Remember when everyone had kids in their 20s? They were barely adults themselves yet somehow they matched and hatched and the whole child-rearing business was over by their mid-40s.
Now many are delaying having kids. Contraception, careers and greater choices for women have meant it’s a lot more common for women to become first-time parents in their late 30s, early 40s or even their 50s.
So if you are an older parent through choice or circumstances, what can you expect? The most significant issue for older parents is the energy required in the early years with a baby and toddler, according to Mothercraft nurse Christine Minogue.
In her new book Bringing Baby Home, Christine points out that the age difference between them and their children, the increased likelihood of twins, the possible need for medical assistance and the child having aging grandparents are all factors for older parents to consider.
"The benefit is you have a lot of life experience," she adds. "Older parents understand the importance of predictability, stability and the concept of learning patterns in children. They’ve probably got more patience and understanding."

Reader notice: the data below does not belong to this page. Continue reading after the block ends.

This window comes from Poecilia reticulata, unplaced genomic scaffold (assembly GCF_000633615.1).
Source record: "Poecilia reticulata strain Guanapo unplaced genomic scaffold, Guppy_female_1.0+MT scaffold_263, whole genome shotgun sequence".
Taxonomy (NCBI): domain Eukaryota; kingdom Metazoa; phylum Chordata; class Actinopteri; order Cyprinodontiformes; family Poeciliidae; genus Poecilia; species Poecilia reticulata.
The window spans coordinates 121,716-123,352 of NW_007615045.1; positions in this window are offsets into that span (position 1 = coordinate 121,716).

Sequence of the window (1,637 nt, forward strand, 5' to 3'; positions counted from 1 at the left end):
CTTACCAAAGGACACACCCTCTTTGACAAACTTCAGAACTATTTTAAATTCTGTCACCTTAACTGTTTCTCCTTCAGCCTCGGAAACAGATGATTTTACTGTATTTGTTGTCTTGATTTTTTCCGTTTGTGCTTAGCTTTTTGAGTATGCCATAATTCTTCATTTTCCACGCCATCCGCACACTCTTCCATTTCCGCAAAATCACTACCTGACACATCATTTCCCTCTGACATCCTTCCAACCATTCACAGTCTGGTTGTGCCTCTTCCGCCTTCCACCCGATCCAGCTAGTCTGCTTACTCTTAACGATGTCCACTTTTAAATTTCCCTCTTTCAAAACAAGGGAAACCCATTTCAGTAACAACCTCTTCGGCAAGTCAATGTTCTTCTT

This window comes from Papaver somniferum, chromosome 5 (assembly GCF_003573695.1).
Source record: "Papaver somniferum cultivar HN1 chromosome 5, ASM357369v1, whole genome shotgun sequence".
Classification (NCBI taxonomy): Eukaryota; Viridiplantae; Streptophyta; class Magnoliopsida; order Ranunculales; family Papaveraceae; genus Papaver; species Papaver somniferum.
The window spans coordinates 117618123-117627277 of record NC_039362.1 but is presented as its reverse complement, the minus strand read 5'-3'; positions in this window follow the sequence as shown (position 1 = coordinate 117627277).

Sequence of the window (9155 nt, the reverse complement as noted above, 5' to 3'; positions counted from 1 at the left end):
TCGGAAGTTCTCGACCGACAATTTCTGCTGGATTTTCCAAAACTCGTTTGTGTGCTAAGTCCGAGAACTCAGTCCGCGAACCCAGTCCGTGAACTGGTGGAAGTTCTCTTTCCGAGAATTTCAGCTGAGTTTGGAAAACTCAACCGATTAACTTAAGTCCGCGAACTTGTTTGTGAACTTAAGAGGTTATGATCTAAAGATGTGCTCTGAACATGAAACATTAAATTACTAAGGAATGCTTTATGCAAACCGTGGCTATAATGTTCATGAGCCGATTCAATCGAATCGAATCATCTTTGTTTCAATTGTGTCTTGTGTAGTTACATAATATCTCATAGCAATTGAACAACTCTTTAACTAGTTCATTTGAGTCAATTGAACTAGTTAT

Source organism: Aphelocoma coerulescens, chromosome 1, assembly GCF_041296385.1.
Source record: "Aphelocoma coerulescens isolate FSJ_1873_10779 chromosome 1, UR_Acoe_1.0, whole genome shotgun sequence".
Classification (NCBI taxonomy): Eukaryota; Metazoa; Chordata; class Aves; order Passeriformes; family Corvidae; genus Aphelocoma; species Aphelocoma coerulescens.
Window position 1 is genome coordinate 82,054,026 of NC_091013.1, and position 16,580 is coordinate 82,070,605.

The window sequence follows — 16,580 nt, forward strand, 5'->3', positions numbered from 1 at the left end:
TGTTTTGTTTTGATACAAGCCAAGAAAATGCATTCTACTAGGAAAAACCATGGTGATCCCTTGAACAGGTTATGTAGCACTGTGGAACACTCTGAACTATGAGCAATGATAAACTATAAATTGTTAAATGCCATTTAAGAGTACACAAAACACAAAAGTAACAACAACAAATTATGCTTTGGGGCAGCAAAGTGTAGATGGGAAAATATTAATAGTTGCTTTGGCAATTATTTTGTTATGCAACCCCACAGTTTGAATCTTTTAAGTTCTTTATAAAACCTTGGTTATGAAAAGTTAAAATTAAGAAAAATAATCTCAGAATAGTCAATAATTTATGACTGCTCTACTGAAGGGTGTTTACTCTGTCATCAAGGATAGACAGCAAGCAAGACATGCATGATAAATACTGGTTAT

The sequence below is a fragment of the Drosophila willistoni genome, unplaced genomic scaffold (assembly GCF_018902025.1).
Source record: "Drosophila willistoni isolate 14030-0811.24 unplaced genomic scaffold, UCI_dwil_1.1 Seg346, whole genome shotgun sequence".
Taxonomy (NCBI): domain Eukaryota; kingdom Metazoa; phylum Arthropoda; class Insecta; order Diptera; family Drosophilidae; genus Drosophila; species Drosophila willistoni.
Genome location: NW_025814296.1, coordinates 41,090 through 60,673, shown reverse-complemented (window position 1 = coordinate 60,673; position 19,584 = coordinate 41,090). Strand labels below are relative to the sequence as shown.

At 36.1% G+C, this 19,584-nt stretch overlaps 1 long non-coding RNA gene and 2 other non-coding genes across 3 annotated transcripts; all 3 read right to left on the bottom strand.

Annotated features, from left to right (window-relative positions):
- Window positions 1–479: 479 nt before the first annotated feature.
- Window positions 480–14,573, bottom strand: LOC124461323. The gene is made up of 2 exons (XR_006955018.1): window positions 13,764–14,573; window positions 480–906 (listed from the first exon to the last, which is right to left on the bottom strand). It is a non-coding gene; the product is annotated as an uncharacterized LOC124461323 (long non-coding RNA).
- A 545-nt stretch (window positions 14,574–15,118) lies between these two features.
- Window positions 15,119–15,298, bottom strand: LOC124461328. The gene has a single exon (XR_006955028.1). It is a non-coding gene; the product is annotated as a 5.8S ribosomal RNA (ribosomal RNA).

But the key challenge for older parents is the chaos that comes with babies. As Christine says, older people are used to living ordered lives and this can create anxiety for new parents. She encourages older parents to slow down their lives, rest and confide in a trusted friend or community nurse if you’re doubting yourself.
"You need to be kind to your relationships and enjoy the moment you’re in," she adds.
Equally, it’s important to be aware that the combination of high expectations, fatigue and lack of control can lead to increased emotions.
This article originally appeared on New Idea.